I walked towards the lake having an instinct that I would end up meeting the Black Backed Swamphen, and yes I did! It came out of the thick vegetation and was moving around a small open, grassy area. Black Backed Swamphen is much friendlier compared to other rails. I noticed that it has the habit of raising an alarm call when it hears loud noises (same goes with the Purple Heron, after hearing a loud "bang" resulted from ongoing site works in the park).

Black Backed Swamphen (Porphyrio indicus)
Black Backed Swamphen (Porphyrio indicus)
Black Backed Swamphen (Porphyrio indicus)
On my way returning to my car, I found 3 Red Wattled Lapwings fleeing away with their signature alarm call, which is a continuous 3-noted cry "keer-keer-keer...keer-keer-keer...". Its not that easy to pick them up at a close distance, so I missed to shot them, as they saw me before I do. The Tamil name for the Red Wattled Lapwing is "Aal Kaatti", literally meaning "The Pointer".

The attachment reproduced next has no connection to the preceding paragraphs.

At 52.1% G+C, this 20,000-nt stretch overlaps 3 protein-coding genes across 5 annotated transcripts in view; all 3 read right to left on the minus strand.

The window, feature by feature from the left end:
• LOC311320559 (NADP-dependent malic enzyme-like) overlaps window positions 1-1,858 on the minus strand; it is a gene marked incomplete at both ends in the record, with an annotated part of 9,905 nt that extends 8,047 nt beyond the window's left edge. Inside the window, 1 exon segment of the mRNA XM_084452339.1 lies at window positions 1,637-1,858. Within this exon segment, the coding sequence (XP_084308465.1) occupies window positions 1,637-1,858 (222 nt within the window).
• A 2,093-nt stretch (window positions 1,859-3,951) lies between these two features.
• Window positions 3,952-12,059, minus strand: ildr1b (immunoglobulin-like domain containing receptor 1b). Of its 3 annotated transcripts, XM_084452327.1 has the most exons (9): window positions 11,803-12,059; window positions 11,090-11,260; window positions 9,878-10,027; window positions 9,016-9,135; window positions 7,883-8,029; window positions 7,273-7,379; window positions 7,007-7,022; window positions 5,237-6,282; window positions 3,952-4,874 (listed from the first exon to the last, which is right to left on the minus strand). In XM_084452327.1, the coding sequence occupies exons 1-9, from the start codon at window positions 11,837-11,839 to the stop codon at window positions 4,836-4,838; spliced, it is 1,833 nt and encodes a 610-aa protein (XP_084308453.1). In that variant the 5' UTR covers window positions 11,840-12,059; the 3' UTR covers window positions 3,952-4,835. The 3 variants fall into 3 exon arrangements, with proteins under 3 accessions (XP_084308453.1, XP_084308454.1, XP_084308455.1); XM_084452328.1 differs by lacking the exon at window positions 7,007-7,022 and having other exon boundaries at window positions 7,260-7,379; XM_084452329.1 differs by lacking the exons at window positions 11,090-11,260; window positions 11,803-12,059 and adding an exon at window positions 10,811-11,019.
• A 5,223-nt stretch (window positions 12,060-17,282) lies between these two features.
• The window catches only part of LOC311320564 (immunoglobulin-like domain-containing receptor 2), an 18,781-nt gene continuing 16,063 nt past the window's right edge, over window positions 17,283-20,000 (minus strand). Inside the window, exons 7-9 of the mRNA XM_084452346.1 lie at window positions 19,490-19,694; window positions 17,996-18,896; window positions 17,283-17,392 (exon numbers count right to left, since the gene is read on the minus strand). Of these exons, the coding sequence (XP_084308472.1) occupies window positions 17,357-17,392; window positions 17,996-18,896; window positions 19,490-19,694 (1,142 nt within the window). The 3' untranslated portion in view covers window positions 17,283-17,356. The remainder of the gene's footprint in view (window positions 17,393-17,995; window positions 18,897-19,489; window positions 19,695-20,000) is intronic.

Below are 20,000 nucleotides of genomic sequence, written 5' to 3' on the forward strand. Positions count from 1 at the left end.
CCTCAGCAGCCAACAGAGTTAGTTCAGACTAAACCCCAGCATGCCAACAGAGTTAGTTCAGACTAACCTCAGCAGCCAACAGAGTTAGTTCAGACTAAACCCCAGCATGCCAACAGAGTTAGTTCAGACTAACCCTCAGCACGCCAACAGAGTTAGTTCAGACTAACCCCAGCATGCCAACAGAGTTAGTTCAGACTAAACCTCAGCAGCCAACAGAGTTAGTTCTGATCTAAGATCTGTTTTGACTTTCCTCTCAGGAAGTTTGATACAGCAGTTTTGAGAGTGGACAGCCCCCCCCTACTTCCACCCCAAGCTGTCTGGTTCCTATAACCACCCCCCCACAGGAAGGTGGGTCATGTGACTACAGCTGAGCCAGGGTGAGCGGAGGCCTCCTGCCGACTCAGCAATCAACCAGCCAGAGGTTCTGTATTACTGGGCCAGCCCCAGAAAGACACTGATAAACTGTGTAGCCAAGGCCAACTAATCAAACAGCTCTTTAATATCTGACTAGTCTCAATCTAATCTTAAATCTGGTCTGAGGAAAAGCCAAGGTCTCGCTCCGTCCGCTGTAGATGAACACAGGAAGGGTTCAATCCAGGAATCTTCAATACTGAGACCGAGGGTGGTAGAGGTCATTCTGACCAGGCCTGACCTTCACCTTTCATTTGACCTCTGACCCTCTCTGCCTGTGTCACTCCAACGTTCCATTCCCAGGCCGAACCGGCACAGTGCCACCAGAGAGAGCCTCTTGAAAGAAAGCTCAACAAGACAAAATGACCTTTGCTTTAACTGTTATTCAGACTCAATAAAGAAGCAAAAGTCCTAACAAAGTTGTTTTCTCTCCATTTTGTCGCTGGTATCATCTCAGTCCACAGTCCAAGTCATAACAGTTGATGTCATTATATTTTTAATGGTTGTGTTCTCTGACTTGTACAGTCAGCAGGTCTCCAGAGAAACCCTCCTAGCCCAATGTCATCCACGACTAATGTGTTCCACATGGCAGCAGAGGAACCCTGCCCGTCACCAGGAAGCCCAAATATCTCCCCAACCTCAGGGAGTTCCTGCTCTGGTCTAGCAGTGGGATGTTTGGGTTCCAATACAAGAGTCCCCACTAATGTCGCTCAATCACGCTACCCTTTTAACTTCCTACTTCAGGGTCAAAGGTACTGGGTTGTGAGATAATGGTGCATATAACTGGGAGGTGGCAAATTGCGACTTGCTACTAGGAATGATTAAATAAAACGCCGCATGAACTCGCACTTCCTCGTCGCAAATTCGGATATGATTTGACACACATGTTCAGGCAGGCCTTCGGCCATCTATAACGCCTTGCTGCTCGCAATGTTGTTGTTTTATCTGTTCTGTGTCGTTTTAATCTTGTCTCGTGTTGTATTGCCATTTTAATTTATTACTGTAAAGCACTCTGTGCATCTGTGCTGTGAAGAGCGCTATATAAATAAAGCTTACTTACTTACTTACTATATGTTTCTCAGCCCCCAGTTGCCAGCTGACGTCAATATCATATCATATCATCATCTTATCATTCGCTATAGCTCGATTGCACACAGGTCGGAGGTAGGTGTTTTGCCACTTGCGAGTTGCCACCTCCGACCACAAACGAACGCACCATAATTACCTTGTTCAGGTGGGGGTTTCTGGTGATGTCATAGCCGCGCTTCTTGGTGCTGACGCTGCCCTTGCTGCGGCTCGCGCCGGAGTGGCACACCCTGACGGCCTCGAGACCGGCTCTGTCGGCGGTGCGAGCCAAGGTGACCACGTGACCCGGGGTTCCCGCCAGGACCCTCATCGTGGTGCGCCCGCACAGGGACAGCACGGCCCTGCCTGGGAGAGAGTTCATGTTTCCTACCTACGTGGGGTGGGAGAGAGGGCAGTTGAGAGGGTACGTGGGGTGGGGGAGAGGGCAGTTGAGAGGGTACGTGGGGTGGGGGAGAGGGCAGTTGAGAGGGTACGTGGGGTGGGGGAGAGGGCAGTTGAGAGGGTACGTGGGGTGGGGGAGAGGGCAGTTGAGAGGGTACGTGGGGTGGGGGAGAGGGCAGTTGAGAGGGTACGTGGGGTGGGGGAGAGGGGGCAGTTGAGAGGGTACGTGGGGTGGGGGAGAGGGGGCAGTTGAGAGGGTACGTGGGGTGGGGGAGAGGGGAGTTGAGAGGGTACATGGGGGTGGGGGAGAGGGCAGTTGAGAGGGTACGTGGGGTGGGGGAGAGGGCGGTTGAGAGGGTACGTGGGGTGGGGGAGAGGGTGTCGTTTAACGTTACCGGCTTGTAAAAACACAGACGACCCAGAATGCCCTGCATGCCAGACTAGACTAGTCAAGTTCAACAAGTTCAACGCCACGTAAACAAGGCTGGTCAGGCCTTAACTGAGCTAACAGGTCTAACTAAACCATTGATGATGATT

Common Sun Skink (Eutropis multifasciata)
As I continued to walk to my car, I found an Indian Cuckoo perching on a tree. It was a new entry to my list. In total, I had 4 new birds to my list at Putrajaya Wetland Park.

Indian Cuckoo (Cuculus micropterus concretus)

Friday, 23 February 2018

16.02.2018 Looking for New Site

I am currently looking for new sites for birding around Kampung Lombong and Jalan Kebun area, just hoping that it introduce me to new entries to my birds list. After an hour roaming around, I didn't manage to find one. Finally I went to the same Acacia tree at Kampong Lombong, where I tested my gear few weeks ago, took some shots of Pied Thriller, White Throated Kingfisher and again, the Asian Brown Flycatcher.

Yellow Vented Bulbul (Pycnonotus goiavier)

White Throated Kingfisher (Halcyon smyrnenis perpulchra)